The duration of the probate process varies with the size and complexity of the estate, as well as, the difficulty in locating all the beneficiaries. If there is a will and it is contested, or anyone objects to any actions you take as the personal representative, things can really drag out.

The average probate in California – from the date the petition for opening the probate is filed by your attorney to the date that the court orders final distribution of the assets – takes nine months or longer.

I’m certain you’re wondering why so long. In most California counties, it takes 6-8 weeks from the filing of the petition for an estate personal representative to be appointed. Once appointed, the executor or administrator has to give notice to all the creditors and those creditors have four months to file a claim.

After that, the real property needs to be prepared, marketed and sold. Plus, the personal property needs to be addressed. This could take another three to four months, including the notice of proposed action. Handling the real property and the notice to the creditors, can be occurring simultaneously.

Finally, after the property has been sold a petition for distribution at the end of the probate also requires six to eight weeks before an actual order of distribution is signed by the court.

Trust sales are different from probate sales because court approval is usually not necessary. But, there may be a legal requirement to give notice to certain interested individuals.

In most cases, a trust sale is very similar to a standard sale, but the trustee is exempt from certain documentation or paperwork needed in a standard real estate transaction.

The trustee must manage the trust estate solely for the benefit of the beneficiaries. The trustee must also keep the beneficiaries of the trust reasonably informed of the administration and has the duty to take reasonable steps to control and preserve the trust property and make it productive.

The personal representative, also referred to as the Executor (if there is a will) or administrator (if there is not a will) is appointed as part of the probate proceeding and has the responsibility of managing the estate through the proceeding, subject to established probate rules and procedures.

The executor is nominated in the will. If there is no will, or all the executors who are nominated have died or are unwilling to serve as the executor, state law provides that the decedent’s closest relatives have the highest priority to become administrator of the estate.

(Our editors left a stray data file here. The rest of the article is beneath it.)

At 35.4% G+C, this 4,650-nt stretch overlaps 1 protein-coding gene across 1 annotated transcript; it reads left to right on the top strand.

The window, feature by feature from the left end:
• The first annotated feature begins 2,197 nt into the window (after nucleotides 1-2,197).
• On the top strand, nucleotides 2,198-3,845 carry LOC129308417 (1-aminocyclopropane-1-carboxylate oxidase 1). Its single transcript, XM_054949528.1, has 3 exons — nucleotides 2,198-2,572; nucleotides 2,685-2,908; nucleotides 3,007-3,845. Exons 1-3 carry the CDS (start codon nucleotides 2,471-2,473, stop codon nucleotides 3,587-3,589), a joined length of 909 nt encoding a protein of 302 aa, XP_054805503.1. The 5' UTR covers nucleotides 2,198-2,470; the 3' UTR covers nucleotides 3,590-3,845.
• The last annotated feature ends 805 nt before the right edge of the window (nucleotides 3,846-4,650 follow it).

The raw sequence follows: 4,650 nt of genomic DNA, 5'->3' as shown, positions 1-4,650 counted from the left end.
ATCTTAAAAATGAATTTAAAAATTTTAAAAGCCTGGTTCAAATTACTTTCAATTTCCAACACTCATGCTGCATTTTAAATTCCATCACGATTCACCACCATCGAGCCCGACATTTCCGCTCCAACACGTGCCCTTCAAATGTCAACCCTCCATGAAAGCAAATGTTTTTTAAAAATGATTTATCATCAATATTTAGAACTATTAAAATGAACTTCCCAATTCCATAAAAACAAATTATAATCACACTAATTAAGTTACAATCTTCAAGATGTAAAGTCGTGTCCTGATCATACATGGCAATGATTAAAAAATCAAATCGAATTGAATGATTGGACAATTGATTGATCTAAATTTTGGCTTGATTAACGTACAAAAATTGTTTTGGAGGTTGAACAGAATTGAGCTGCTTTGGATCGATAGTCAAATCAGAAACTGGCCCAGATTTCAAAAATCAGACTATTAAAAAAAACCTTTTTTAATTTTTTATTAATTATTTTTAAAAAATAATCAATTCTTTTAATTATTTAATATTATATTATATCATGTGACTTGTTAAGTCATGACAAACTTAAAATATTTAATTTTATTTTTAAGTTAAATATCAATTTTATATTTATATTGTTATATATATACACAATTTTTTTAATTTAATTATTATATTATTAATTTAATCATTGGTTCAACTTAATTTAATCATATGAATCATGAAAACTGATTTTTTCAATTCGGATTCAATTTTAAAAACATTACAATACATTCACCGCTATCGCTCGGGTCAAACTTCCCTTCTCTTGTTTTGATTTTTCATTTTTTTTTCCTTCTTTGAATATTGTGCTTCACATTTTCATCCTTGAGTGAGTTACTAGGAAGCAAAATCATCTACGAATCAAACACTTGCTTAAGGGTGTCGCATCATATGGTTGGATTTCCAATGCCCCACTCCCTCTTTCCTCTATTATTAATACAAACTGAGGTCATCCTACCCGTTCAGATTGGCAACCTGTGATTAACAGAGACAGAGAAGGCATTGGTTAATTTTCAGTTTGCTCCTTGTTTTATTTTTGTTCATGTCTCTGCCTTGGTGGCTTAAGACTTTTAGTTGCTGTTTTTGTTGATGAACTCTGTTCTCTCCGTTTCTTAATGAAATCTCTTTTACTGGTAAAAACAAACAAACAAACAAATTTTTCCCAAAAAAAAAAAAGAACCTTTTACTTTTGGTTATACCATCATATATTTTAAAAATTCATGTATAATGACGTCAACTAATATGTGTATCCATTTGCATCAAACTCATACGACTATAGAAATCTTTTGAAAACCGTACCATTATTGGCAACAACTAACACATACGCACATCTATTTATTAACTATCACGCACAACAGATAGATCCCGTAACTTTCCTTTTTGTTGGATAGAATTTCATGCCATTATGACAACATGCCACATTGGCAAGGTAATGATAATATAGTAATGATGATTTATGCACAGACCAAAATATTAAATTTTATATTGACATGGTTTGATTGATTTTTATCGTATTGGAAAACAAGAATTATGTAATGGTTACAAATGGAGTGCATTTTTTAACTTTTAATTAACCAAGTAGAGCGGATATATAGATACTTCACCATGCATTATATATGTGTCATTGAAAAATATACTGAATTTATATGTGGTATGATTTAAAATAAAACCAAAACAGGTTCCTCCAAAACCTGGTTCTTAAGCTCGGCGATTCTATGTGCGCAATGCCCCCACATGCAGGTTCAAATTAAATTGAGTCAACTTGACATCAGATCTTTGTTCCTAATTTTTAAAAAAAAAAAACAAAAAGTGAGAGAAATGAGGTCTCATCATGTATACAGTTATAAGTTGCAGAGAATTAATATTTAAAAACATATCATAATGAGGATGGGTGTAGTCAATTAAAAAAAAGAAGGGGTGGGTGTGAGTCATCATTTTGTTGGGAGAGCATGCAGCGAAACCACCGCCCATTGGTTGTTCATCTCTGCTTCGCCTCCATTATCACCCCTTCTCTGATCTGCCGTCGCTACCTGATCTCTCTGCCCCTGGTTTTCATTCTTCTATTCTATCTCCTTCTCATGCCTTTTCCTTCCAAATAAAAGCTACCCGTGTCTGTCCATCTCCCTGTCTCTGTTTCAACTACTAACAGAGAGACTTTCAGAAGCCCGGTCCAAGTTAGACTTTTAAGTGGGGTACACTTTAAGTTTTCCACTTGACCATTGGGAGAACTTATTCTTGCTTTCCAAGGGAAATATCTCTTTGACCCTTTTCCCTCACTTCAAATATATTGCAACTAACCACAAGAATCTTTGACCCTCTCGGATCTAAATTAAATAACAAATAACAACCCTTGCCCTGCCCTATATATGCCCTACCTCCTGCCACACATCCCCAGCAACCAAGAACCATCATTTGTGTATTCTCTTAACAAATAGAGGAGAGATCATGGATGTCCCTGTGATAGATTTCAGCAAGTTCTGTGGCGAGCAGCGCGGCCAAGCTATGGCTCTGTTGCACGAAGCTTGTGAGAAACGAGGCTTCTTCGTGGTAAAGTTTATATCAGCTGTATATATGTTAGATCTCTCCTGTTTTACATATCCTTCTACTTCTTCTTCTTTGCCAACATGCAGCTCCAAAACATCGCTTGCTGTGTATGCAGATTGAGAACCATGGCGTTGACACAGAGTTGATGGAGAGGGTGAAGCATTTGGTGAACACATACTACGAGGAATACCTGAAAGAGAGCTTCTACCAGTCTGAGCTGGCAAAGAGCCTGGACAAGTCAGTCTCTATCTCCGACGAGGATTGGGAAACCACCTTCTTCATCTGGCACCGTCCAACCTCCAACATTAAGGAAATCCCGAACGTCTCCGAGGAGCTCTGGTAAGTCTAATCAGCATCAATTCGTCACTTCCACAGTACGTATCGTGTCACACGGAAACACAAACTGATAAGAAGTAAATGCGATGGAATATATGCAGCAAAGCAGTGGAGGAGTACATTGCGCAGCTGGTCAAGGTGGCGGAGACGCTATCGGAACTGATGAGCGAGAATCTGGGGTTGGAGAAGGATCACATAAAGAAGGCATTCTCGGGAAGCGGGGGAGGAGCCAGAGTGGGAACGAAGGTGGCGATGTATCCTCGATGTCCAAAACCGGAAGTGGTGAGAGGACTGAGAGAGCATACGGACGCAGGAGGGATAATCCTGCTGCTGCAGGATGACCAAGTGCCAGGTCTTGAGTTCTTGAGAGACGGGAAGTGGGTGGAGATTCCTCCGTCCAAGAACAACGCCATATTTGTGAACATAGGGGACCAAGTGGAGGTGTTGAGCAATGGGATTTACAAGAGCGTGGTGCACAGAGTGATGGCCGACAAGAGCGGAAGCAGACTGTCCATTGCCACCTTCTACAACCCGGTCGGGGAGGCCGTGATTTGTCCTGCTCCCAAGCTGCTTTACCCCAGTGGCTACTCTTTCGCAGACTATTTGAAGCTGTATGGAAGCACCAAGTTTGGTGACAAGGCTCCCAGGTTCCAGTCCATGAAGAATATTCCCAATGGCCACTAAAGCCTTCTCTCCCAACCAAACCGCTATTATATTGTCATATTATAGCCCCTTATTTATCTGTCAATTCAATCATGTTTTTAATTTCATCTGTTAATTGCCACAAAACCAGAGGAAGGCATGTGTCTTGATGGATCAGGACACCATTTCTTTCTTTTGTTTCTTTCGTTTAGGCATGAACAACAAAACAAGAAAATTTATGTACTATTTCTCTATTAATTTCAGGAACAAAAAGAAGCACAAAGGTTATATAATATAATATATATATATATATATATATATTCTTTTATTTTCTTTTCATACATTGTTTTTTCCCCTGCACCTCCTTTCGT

Keep in mind that the probate court has a considerably amount of control over the activities of the personal representative and requires that she or he obtain prior permission of the court before performing certain actions such as the sale of the real estate owned by the estate.

When the decedent leaves a will, an “Executor” is responsible to carry out the directions and requests set forth in that will. Conversely, when a decedent dies “intestate” (i.e., the person passed away without leaving a will), the California Probate Court appoints an “Administrator” to manage the decedent’s estate.

My team and I have a system to handle the transactional details. Just as important, we keep you informed, all along the way. The number one complaint people have with real estate professionals is lack of communication. I have set up a system that keeps my clients up-to-date with the team’s efforts. You can expect to receive, at a minimum, a weekly update. If we have sometime important to share with you, we will call or email you promptly.

On the other hand, if you have a question or concern, or just want to speak with me, simply call (760-912-8905) or email me ( I’m here to answer all your questions and address any of your concerns. I want you to feel comfortable throughout our transaction.

There are three main options to liquidate the remaining personal property. Keeping in mind that as the Inland Empire administrator or executor to act prudently and maintain a fiduciary duty to earn as much as possible for all the heirs or beneficiaries of the Inland Empire probate or trust. Experience shows that one of these options will work best for your situation.

  • Option 1: Donation
  • Option 2: Estate Sale
  • Option 3: Buy Out